Meridians in Chinese medicine are another representation of space in the body. The pathways through which energy flows are defined in meridian lines anchored to an organ. Acupuncture, Tai Chi, Qi Gong, Yoga, and many other modalities are practiced to clear blocked space in the body. Yin and yang are pulling forces of opposite extremes that move energy through the expanse of space surrounding cells throughout the body.
Fascia is a vast matrix of connective tissue that intertwines throughout the body defining space by building walls of collagen to separate functions within the body. Myofascial and Neuromuscular release, and Rolfing ® Structural Integration are excellent modalities that open restrictions in fascia that disrupt the actions that take place in space and reconnect movement patterns in altered lines of fascia.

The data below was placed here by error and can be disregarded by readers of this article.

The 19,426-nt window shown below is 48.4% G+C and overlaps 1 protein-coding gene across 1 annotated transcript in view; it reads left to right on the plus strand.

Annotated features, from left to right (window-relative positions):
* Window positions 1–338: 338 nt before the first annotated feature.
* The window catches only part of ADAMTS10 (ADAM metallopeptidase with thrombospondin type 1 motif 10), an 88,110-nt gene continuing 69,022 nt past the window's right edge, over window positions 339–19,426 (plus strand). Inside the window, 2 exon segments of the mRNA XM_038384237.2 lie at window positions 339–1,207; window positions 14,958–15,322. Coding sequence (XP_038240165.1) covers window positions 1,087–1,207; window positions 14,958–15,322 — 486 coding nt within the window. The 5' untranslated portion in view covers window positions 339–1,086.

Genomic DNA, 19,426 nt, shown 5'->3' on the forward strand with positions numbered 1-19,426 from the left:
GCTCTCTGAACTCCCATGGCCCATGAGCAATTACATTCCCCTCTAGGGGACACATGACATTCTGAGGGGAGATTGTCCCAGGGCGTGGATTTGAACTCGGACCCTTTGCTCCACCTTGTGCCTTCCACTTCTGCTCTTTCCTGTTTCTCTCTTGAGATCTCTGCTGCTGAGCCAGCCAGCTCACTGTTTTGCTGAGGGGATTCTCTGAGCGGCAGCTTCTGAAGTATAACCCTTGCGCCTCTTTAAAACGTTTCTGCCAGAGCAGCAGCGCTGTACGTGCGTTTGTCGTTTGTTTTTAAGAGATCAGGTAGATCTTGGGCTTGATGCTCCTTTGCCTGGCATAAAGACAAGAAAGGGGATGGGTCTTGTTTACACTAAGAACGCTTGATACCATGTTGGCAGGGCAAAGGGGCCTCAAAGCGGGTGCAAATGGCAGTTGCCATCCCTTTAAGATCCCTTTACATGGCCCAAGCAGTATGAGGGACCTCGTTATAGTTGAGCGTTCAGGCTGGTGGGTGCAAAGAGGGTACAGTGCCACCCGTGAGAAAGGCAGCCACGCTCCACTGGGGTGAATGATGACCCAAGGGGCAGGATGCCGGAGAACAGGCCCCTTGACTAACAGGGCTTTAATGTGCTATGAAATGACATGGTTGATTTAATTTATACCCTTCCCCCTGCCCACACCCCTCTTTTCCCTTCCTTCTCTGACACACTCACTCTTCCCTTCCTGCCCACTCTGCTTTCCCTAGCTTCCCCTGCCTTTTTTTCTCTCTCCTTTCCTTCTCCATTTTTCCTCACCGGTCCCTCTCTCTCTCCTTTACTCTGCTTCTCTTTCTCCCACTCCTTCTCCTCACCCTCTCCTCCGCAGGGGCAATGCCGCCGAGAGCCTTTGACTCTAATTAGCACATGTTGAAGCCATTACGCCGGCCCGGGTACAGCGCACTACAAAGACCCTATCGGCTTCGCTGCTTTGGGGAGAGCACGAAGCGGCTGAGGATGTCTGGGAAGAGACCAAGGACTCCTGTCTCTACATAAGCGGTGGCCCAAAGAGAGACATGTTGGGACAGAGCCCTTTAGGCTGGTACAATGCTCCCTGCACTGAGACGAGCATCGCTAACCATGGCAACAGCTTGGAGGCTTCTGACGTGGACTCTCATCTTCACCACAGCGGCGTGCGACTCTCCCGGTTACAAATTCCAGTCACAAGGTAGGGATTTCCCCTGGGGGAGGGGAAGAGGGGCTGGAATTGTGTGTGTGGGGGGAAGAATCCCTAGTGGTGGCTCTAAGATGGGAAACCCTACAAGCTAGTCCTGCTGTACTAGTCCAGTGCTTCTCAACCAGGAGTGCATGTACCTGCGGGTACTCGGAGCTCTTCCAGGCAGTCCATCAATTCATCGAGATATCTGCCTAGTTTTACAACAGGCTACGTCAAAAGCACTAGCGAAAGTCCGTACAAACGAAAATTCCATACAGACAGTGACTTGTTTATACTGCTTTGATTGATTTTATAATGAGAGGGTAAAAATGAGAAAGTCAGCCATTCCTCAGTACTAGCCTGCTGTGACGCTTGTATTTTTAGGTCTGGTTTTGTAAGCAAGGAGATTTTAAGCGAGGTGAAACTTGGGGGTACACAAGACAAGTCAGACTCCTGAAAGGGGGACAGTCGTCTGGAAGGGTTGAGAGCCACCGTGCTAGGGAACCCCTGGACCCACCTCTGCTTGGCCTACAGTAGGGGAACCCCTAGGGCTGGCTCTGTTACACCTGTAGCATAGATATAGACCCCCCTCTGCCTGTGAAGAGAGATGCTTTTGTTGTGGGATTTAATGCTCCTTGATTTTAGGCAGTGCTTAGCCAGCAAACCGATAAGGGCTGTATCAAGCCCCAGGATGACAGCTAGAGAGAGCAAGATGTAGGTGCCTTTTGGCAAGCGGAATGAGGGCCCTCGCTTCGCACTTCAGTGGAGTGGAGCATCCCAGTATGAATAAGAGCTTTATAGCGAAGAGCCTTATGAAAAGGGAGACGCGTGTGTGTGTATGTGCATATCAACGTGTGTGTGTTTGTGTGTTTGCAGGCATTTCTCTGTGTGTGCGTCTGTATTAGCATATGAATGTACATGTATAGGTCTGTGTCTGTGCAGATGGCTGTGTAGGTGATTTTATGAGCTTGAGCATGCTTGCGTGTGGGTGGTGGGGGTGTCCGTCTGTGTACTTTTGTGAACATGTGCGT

A key focus presented here is to consider that the relocation of muscles into space in the body can be very disruptive to many layers of efficient body function. A muscular entrapment can impinge nerves or not allow the nerve signal to reach a target cell potentially sending misfired neurotransmitters missing the targeted muscle, activating trigger points. Muscular obstruction in space can also create pain, poor lymphatic drainage, edema, or it can limit function of muscle cells that don’t receive adequate resources.
A large area of space in the body is in the dermis of the skin layer. It is an easily accessible area for a massage practitioner to locate muscles that are obstructing natural body functions. The basic skills used to approach the adhesions are fundamental massage techniques such as cross fiber friction. The real trick is figuring out how muscles ended up in the wrong place, and how to put them back in the right place.
For the person experiencing chronic pain, movement is critical to maintaining homeostasis in the body, especially if movement reduces the intensity of chronic pain. Seek treatment. Do anything you can to open space.